As leader[edit]

  • Guitar Music of Spain (Capitol, 1955)
  • Guitar Music of Latin America (Capitol, 1955)
  • Impressoes do Brasil (Capitol, 1957)
  • Guitar Solos (Coral, 1957)
  • The New World of the Guitar (Capitol, 1957)
  • Duets with Spanish Guitar with Martin Ruderman and Salli Terri (Capitol, 1958)
  • Maracaibo (Decca, 1958)
  • Contemporary Creations for the Spanish Guitar (Capitol, 1958)
  • Danzas (Capitol, 1959)
  • Happy Cha-Cha-Cha! (Capitol, 1959)
  • Songs of Enchantment (Capitol, 1959)
  • For My True Love (Capitol, 1959)
  • The Intimate Bach, Duets with the Spanish Guitar Vol.2 (Capitol, 1960)
  • Villa Lobos: Music for the Spanish Guitar (Capitol, 1960)
  • Vistas de Espana (Capitol, 1960)
  • Conversations with the Guitar (Capitol, 1960)
  • The Spanish Guitars of Laurindo Almeida (Capitol, 1961)
  • The Guitar Worlds of Laurindo Almeida (Capitol, 1961)
  • Brazilliance (World Pacific, 1962)
  • Reverie for Spanish Guitars (Capitol, 1962)
  • Acapulco '22 (Tower, 1963)
  • Broadway Solo Guitar (Capitol, 1964)
  • Guitar from Ipanema (Capitol, 1964)
  • New Broadway-Hollywood Hits (Capitol, 1965)
  • Suenos (Capitol, 1965)
  • A Man and a Woman (Capitol, 1967)
  • The Look of Love and the Sounds of Laurindo Alemeida (Capitol, 1968)
  • Classical Current (Warner Bros./Seven Arts, 1969)
  • Bach Ground Blues & Greens (Century City, 1970)
  • The Art of Laurindo Alemeida (Orion, 1972)
  • The Best of Everything (Daybreak, 1972)
  • The Golden Hits of the Masters—Today! (Daybreak, 1973)
  • Bach Is Beautiful (Orion, 1972)
  • Latin Guitar (Dobre, 1976)
  • Virtuoso Guitar (Crystal Clear, 1977)
  • Concierto de Aranjuez (East Wind, 1978)
  • Chamber Jazz (Concord, 1977)
  • Prelude: Romantic Studies for the Guitar (Angel, 1979)
  • New Directions (Crystal Clear, 1979)
  • Clair de Lune (Angel, 1980)
  • First Concerto for Guitar and Orchestra (Concord, 1980)
  • Brazilian Soul with Charlie Byrd (Concord Picante, 1981)
  • Selected Classical Works for Guitar and Flute with Bud Shank (Concord, 1982)
  • Latin Odyssey with Charlie Byrd (Concord Jazz, 1983)
  • 3 Guitars 3 with Sharon Isbin and Larry Coryell (ProArte, 1985)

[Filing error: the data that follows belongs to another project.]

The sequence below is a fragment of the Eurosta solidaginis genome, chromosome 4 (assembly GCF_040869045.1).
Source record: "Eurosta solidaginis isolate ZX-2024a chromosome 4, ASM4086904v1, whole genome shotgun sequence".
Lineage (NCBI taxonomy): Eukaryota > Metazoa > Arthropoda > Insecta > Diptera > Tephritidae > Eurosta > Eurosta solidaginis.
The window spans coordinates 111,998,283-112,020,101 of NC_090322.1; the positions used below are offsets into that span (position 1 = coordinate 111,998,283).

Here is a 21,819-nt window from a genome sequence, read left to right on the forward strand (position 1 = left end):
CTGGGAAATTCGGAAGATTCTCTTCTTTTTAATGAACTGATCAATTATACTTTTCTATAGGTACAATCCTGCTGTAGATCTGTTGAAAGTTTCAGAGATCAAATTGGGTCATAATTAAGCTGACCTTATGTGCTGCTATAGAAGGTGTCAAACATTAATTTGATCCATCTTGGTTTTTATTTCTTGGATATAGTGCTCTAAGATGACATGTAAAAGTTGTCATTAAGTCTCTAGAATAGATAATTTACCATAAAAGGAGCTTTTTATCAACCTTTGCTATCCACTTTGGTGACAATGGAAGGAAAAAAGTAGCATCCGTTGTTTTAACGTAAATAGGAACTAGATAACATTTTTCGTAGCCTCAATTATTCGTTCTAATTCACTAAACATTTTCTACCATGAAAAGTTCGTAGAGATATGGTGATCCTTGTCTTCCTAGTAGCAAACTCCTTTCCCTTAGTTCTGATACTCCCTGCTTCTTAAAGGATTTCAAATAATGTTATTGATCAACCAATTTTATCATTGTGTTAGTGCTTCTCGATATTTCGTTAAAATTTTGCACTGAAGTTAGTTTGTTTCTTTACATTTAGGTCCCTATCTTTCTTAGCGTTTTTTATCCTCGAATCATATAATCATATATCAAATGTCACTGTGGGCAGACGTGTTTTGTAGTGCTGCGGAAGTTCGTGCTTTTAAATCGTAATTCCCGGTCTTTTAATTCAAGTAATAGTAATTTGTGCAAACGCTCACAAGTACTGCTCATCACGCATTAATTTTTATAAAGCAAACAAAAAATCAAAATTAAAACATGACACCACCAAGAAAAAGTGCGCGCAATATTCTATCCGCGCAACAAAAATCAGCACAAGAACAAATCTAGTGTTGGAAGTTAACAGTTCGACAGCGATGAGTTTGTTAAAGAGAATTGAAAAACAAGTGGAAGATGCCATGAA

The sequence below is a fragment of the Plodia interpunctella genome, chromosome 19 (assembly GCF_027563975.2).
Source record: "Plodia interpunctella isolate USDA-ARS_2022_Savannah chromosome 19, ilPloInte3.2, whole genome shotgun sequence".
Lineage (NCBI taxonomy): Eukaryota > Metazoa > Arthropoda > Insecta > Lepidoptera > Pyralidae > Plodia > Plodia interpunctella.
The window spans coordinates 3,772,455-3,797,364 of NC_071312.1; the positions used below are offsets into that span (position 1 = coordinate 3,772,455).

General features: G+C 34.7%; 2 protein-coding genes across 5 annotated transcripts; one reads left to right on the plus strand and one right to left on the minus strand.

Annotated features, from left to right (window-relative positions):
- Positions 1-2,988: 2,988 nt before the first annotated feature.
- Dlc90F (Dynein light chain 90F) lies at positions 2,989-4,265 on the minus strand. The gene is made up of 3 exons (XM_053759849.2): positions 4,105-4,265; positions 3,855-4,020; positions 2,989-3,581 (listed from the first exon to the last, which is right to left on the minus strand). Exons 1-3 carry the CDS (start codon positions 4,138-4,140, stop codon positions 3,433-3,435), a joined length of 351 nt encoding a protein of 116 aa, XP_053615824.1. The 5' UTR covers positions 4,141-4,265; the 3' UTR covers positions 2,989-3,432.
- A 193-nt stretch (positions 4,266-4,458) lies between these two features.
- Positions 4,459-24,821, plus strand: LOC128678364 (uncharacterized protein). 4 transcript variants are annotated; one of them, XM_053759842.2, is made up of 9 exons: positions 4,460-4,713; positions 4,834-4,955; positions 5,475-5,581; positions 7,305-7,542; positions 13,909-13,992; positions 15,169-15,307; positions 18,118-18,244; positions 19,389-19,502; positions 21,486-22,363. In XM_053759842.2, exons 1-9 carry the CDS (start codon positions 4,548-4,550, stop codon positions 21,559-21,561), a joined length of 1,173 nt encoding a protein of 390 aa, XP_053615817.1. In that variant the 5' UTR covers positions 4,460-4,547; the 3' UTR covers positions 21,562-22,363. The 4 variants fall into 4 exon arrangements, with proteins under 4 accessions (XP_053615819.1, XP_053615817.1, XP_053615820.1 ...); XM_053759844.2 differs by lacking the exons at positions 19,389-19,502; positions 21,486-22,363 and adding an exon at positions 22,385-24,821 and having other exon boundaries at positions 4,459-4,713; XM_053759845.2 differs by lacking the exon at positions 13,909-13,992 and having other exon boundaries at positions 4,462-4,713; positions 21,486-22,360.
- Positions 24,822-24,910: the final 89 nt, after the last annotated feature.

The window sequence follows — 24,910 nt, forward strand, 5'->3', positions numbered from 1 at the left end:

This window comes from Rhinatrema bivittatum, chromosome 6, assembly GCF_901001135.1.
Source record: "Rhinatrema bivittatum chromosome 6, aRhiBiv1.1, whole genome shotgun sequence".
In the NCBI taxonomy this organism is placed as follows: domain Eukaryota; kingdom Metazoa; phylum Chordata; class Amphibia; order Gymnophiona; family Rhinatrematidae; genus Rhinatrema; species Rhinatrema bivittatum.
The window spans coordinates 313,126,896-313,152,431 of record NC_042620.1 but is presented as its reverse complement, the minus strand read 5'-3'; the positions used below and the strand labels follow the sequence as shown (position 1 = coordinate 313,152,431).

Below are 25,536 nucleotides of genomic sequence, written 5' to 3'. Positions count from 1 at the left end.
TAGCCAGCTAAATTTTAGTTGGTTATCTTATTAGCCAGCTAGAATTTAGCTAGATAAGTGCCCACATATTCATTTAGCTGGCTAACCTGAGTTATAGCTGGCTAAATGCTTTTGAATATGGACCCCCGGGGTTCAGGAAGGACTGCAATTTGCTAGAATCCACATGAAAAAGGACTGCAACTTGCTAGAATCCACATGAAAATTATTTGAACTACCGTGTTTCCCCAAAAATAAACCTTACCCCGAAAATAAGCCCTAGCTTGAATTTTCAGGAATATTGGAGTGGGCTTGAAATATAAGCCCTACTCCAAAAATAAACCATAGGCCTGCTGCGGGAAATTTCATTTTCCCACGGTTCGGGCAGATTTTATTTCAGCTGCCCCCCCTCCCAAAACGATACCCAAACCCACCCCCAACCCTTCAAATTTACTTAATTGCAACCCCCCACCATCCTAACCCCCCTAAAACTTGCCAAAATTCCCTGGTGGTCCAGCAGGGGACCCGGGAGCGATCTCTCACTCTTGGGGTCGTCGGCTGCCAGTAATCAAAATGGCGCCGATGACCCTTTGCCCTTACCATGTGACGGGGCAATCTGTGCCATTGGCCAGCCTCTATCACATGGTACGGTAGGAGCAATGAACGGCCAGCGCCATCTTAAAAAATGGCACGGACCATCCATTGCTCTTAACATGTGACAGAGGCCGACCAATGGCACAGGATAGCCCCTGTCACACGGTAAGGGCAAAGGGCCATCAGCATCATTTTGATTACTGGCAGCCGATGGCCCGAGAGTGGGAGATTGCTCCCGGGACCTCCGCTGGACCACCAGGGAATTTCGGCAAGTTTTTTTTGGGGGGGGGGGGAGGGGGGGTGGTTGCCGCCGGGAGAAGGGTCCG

• Tango with Charlie Byrd (Concord, 1985)
  • Music of the Brazilian Masters with Charlie Byrd and Carlos Barbosa-Lima (Concord 1989)
  • Outra Vez (Concord Picante, 1992)

With The L.A. 4

  • The L.A. Four Scores! (Concord Jazz, 1975)
  • The L.A. 4 (Concord Jazz, 1976)
  • Going Home (East Wind, 1977)
  • Pavane pour une infante défunte (East Wind, 1977)
  • Watch What Happens (Concord Jazz, 1978)
  • Just Friends (Concord Jazz, 1978)
  • Live at Montreux (Concord Jazz, 1979)
  • Zaca (Concord Jazz, 1980)
  • Montage (Concord Jazz, 1981)
  • Executive Suite (Concord Jazz, 1983)

As sideman[edit]

With Stan Kenton

With Herbie Mann

With Oliver Nelson

With Shorty Rogers

With Pete Rugolo

With Lalo Schifrin

With Bud Shank

With Stan Getz

With Gerald Wilson


  1. ^ Ronald C. Purcell (2002). "Almeida (Nobrega Neto), Laurindo (José) (de Araujo)". In Kernfeld, Barry (ed.). The New Grove Dictionary of Jazz. Vol. 1 (2nd ed.). New York: Grove's Dictionaries Inc. p. 41. doi:10.1093/gmo/9781561592630.article.43173. ISBN 1-56159-284-6.
  2. ^ a b c d e f Oliver, Myrna (1 August 1995). "Laurindo Almeida, 77; Classical, Jazz Guitarist". Los Angeles Times.
  3. ^ Watrous, Peter (1 August 1995). "Laurindo Almeida, Guitarist, 77; Mixed Pop and Jazz". The New York Times.
  4. ^ a b Brookes, Tim (2005), Guitar: An American Life, Grove Press, p. 165
  5. ^ Sparke, Michael (2010), Stan Kenton This is an Orchestra, University of North Texas Press
  6. ^ a b c Tynan, John (July 24, 1958), "The Artistry of Laurindo Almeida", Downbeat: 20
  7. ^ a b c Roberts, John Storm (1999), Latin Jazz: The First of the Fusions 1880s to Today, Schirmir Books, p. 74
  8. ^ a b c McGowan, Chris; Pessanha, Ricardo (2009), The Brazilian Sound; Samba, Bossa Nova, and the Popular Music of Brazil, Temple University Press, p. 179
  9. ^ Hi-Fi and Music Review, May 1958{{citation}}: CS1 maint: untitled periodical (link)
  10. ^ Ronstadt, Linda (2013), Simple Dreams A Musical Memoir, Simon and Schuster, p. 30
  11. ^ Summerfield, Maurice (2002), The Classical Guitar: Its Evolution, Players and Personalities since 1800, Ashley Mark, p. 217
  12. ^ McGowan and Pessanha. — p.180.
  13. ^ Weber, Bruce (April 7, 2009), "Bud Shank, Jazz Saxophonist, is Dead at 82", The New York Times
  14. ^ JazzTimes, 22, 1992{{citation}}: CS1 maint: untitled periodical (link)
  15. ^ "Laurindo Almeida Duets with Spanish Guitar on EMI". Fanfare. September 2010.
  16. ^ Becker, Maki (November 11, 1994). "Northridge: Famed Guitarist Donates 1,000 Items to CSUN". Los Angeles Times. Retrieved January 25, 2022.